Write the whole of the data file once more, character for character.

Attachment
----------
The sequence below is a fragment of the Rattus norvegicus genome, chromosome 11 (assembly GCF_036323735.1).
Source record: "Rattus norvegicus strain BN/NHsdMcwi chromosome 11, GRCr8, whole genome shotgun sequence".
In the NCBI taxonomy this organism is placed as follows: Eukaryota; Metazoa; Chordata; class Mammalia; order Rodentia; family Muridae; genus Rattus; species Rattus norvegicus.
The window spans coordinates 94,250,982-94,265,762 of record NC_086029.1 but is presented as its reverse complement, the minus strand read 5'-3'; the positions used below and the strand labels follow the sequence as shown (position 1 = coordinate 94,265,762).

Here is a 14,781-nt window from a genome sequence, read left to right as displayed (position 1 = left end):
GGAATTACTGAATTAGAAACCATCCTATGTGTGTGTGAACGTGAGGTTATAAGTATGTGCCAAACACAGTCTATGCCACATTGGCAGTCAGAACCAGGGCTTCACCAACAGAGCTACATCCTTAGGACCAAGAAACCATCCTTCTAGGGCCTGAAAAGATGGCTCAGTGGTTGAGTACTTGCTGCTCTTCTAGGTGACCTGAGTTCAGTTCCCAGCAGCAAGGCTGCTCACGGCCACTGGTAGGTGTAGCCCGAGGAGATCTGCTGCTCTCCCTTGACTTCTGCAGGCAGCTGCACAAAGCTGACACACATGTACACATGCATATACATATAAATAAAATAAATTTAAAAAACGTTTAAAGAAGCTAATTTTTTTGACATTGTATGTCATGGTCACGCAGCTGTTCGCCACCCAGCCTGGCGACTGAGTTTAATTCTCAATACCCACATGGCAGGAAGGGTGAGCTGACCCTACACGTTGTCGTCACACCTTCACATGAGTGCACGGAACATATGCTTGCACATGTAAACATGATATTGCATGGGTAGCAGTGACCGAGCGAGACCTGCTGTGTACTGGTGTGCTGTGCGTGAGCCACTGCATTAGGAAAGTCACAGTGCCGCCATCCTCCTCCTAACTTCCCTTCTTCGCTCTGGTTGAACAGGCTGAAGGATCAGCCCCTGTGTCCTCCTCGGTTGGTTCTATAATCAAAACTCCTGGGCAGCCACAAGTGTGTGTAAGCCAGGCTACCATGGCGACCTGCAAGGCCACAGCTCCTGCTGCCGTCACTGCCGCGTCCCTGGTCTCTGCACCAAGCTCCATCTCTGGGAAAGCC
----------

The sequence below is a fragment of the Rattus norvegicus genome, chromosome 11 (assembly GCF_036323735.1).
Source record: "Rattus norvegicus strain BN/NHsdMcwi chromosome 11, GRCr8, whole genome shotgun sequence".
In the NCBI taxonomy this organism is placed as follows: Eukaryota; Metazoa; Chordata; class Mammalia; order Rodentia; family Muridae; genus Rattus; species Rattus norvegicus.
The window spans coordinates 94,250,982-94,265,762 of record NC_086029.1 but is presented as its reverse complement, the minus strand read 5'-3'; the positions used below and the strand labels follow the sequence as shown (position 1 = coordinate 94,265,762).

Here is a 14,781-nt window from a genome sequence, read left to right as displayed (position 1 = left end):
GGAATTACTGAATTAGAAACCATCCTATGTGTGTGTGAACGTGAGGTTATAAGTATGTGCCAAACACAGTCTATGCCACATTGGCAGTCAGAACCAGGGCTTCACCAACAGAGCTACATCCTTAGGACCAAGAAACCATCCTTCTAGGGCCTGAAAAGATGGCTCAGTGGTTGAGTACTTGCTGCTCTTCTAGGTGACCTGAGTTCAGTTCCCAGCAGCAAGGCTGCTCACGGCCACTGGTAGGTGTAGCCCGAGGAGATCTGCTGCTCTCCCTTGACTTCTGCAGGCAGCTGCACAAAGCTGACACACATGTACACATGCATATACATATAAATAAAATAAATTTAAAAAACGTTTAAAGAAGCTAATTTTTTTGACATTGTATGTCATGGTCACGCAGCTGTTCGCCACCCAGCCTGGCGACTGAGTTTAATTCTCAATACCCACATGGCAGGAAGGGTGAGCTGACCCTACACGTTGTCGTCACACCTTCACATGAGTGCACGGAACATATGCTTGCACATGTAAACATGATATTGCATGGGTAGCAGTGACCGAGCGAGACCTGCTGTGTACTGGTGTGCTGTGCGTGAGCCACTGCATTAGGAAAGTCACAGTGCCGCCATCCTCCTCCTAACTTCCCTTCTTCGCTCTGGTTGAACAGGCTGAAGGATCAGCCCCTGTGTCCTCCTCGGTTGGTTCTATAATCAAAACTCCTGGGCAGCCACAAGTGTGTGTAAGCCAGGCTACCATGGCGACCTGCAAGGCCACAGCTCCTGCTGCCGTCACTGCCGCGTCCCTGGTCTCTGCACCAAGCTCCATCTCTGGGAAAGCC